Sunday 18 January 2015 19.48 EST Last modified on Thursday 9 February 2017 04.46 EST
What do the Australian’s columnist Nick Cater, video game hate group #Gamergate, Norwegian mass shooter Anders Breivik and random blokes on YouTube have in common? Apart from anything else, they have all invoked the spectre of “cultural Marxism” to account for things they disapprove of – things like Islamic immigrant communities, feminism and, er, opposition leader Bill Shorten.
What are they talking about? The tale varies in the telling, but the theory of cultural Marxism is integral to the fantasy life of the contemporary right. It depends on a crazy-mirror history, which glancingly reflects things that really happened, only to distort them in the most bizarre ways.
It begins in the 1910s and 1920s. When the socialist revolution failed to materialise beyond the Soviet Union, Marxist thinkers like Antonio Gramsci and Georg Lukacs tried to explain why. Their answer was that culture and religion blunted the proletariat’s desire to revolt, and the solution was that Marxists should carry out a “long march through the institutions” – universities and schools, government bureaucracies and the media – so that cultural values could be progressively changed from above.
Adapting this, later thinkers of the Frankfurt School decided that the key to destroying capitalism was to mix up Marx with a bit of Freud, since workers were not only economically oppressed, but made orderly by sexual repression and other social conventions. The problem was not only capitalism as an economic system, but the family, gender hierarchies, normal sexuality – in short, the whole suite of traditional western values.
The conspiracy theorists claim that these “cultural Marxists” began to use insidious forms of psychological manipulation to upend the west. Then, when Nazism forced the (mostly Jewish) members of the Frankfurt School to move to America, they had, the story goes, a chance to undermine the culture and values that had sustained the world’s most powerful capitalist nation.
The vogue for the ideas of theorists like Herbert Marcuse and Theodor Adorno in the 1960s counterculture culminated with their acolytes’ occupation of the commanding heights of the most important cultural institutions, from universities to Hollywood studios. There, the conspiracy says, they promoted and even enforced ideas which were intended to destroy traditional Christian values and overthrow free enterprise: feminism, multiculturalism, gay rights and atheism. And this, apparently, is where political correctness came from. I promise you: this is what they really think.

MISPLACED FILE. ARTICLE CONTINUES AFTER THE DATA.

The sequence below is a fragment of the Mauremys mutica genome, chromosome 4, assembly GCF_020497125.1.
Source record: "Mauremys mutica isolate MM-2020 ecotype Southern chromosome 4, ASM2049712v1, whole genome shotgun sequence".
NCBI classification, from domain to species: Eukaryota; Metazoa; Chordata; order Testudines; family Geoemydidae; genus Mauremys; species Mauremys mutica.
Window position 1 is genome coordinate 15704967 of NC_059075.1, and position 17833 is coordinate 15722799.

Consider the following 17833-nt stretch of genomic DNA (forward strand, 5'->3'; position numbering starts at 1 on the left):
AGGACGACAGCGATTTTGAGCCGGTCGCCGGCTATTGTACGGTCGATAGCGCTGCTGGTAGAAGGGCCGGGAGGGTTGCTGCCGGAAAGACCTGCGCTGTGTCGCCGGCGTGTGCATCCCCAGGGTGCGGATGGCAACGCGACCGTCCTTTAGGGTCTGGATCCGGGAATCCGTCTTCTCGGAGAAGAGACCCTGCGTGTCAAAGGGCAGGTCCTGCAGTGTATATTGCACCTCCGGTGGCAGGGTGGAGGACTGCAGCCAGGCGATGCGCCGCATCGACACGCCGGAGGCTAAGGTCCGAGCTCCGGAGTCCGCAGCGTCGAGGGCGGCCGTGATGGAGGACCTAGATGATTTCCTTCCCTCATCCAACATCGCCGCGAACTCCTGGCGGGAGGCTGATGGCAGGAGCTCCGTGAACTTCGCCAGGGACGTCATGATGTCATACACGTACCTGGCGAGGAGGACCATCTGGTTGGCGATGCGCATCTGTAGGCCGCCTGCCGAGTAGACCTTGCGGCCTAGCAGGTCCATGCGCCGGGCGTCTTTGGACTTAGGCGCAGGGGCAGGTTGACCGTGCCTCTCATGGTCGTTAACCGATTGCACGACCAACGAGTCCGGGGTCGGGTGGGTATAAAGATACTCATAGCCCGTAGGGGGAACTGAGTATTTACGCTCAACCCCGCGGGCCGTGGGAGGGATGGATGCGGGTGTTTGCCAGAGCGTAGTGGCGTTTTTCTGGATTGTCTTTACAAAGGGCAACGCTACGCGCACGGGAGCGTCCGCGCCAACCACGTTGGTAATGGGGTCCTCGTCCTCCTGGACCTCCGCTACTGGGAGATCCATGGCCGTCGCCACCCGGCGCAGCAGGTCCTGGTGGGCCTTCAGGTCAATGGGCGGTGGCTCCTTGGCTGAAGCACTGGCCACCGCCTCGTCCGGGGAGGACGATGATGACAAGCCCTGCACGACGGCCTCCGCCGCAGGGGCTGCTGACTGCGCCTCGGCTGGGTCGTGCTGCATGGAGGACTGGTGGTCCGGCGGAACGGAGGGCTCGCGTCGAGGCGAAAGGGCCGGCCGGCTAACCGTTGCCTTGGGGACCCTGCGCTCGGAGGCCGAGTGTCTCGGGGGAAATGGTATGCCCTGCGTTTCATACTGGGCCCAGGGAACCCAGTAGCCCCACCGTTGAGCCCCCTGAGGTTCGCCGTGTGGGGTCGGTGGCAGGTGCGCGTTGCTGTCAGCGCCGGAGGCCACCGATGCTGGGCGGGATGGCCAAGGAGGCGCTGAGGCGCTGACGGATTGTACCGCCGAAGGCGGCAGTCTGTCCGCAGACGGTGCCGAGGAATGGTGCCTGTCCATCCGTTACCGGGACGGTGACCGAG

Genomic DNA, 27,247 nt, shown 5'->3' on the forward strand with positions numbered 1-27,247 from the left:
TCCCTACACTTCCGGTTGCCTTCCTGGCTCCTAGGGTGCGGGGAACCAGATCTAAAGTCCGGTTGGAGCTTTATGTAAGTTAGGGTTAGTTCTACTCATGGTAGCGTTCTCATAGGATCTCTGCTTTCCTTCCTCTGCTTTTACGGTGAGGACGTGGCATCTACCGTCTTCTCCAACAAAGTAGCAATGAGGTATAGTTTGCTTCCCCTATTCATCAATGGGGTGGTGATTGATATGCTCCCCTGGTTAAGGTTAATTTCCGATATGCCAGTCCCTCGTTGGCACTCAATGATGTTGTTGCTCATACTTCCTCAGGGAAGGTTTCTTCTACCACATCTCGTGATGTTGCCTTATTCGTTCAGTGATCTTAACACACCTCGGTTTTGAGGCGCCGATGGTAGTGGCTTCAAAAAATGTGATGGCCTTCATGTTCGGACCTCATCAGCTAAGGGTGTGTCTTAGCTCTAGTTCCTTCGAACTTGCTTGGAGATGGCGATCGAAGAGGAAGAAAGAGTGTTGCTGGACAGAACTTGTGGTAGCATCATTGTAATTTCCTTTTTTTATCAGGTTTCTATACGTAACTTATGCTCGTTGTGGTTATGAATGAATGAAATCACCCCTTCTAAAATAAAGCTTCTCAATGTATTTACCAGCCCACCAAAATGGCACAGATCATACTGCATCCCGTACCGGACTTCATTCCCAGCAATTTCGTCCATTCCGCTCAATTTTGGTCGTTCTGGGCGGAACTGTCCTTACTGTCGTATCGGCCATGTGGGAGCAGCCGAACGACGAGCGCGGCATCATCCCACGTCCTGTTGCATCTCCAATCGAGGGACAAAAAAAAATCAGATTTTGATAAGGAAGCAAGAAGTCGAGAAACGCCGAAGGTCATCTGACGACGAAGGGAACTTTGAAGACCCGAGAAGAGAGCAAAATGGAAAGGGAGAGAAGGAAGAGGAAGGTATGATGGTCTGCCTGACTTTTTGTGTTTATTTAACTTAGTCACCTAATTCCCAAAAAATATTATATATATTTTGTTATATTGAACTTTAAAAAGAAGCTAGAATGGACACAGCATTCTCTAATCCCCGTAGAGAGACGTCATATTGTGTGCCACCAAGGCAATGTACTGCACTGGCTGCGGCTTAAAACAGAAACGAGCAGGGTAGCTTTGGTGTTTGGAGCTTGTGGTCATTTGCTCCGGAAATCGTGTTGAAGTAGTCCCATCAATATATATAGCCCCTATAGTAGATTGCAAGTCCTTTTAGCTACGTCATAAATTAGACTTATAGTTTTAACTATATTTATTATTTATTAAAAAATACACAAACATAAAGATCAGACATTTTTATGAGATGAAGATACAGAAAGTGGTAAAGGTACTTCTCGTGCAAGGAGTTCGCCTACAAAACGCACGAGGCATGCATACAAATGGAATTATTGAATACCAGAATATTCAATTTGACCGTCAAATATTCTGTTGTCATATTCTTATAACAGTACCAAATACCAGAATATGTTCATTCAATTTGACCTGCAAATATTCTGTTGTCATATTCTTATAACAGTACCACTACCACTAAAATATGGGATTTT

The whole story is transparently barmy. If humanities faculties are really geared to brainwashing students into accepting the postulates of far-left ideology, the composition of western parliaments and presidencies and the roaring success of corporate capitalism suggests they’re doing an astoundingly bad job. Anyone who takes a cool look at the last three decades of politics will think it bizarre that anyone could interpret what’s happened as the triumph of an all-powerful left.
The theory of cultural Marxism is also blatantly antisemitic, drawing on the idea of Jews as a fifth column bringing down western civilisation from within, a racist trope that has a longer history than Marxism. Like the Protocols of the Elders of Zion, the theory was fabricated to order, for a special purpose: the institution and perpetuation of culture war. We can even nominate an author for this lunacy: William S Lind, a polymath of the American hard right, who sought to put rightwing activism on a new footing as the cold war drew to a close.
In the late 1980s, Lind wrote a couple of monographs arguing that there was an emerging mainstream political consensus on free-market economics (due in part to the “disarray” of the traditional social-democratic left), but that many Americans across the political spectrum were dismayed by the decline in traditional values, the family and middle-class life. If conflict with the left could be shifted to the ground of culture, there was a chance of binding the right and even claiming some socially conservative voters who had traditionally voted for the Democrats.
When the Berlin Wall fell, it was time for Lind’s strategy of “cultural conservatism” to become a central strategy for US Republicans: it identified a new kind of social enemy for the right to mobilise against. The changing parameters of economic debate and the beginning of American decline demanded that conservatives embrace a politics “centred more, not less, on cultural issues” – the family, education, crime and morality. The fairytale of cultural Marxism provided a post-communist adversary located specifically in the cultural realm – academics, Hollywood, journalists, civil rights activists and feminists. It has been a mainstay of conservative activism and rhetoric ever since.